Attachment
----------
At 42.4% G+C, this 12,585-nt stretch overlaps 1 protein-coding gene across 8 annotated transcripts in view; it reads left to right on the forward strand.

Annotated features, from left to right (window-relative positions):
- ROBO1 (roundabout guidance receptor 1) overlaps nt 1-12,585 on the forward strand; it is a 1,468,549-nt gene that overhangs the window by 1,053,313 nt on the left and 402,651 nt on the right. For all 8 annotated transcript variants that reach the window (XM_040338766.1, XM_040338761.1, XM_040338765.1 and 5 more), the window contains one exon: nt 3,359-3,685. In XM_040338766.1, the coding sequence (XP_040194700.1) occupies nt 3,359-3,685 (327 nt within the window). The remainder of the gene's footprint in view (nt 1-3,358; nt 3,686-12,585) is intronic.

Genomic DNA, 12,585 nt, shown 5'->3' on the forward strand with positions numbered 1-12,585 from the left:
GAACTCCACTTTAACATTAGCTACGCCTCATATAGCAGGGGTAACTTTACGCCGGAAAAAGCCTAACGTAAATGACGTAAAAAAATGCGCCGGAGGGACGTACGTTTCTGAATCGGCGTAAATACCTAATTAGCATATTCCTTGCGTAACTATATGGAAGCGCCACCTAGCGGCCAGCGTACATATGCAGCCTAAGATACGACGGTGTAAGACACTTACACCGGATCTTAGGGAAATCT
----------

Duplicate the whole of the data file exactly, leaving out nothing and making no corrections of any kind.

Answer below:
At 42.4% G+C, this 12,585-nt stretch overlaps 1 protein-coding gene across 8 annotated transcripts in view; it reads left to right on the forward strand.

Annotated features, from left to right (window-relative positions):
- ROBO1 (roundabout guidance receptor 1) overlaps nt 1-12,585 on the forward strand; it is a 1,468,549-nt gene that overhangs the window by 1,053,313 nt on the left and 402,651 nt on the right. For all 8 annotated transcript variants that reach the window (XM_040338766.1, XM_040338761.1, XM_040338765.1 and 5 more), the window contains one exon: nt 3,359-3,685. In XM_040338766.1, the coding sequence (XP_040194700.1) occupies nt 3,359-3,685 (327 nt within the window). The remainder of the gene's footprint in view (nt 1-3,358; nt 3,686-12,585) is intronic.

Genomic DNA, 12,585 nt, shown 5'->3' on the forward strand with positions numbered 1-12,585 from the left:
GAACTCCACTTTAACATTAGCTACGCCTCATATAGCAGGGGTAACTTTACGCCGGAAAAAGCCTAACGTAAATGACGTAAAAAAATGCGCCGGAGGGACGTACGTTTCTGAATCGGCGTAAATACCTAATTAGCATATTCCTTGCGTAACTATATGGAAGCGCCACCTAGCGGCCAGCGTACATATGCAGCCTAAGATACGACGGTGTAAGACACTTACACCGGATCTTAGGGAAATCT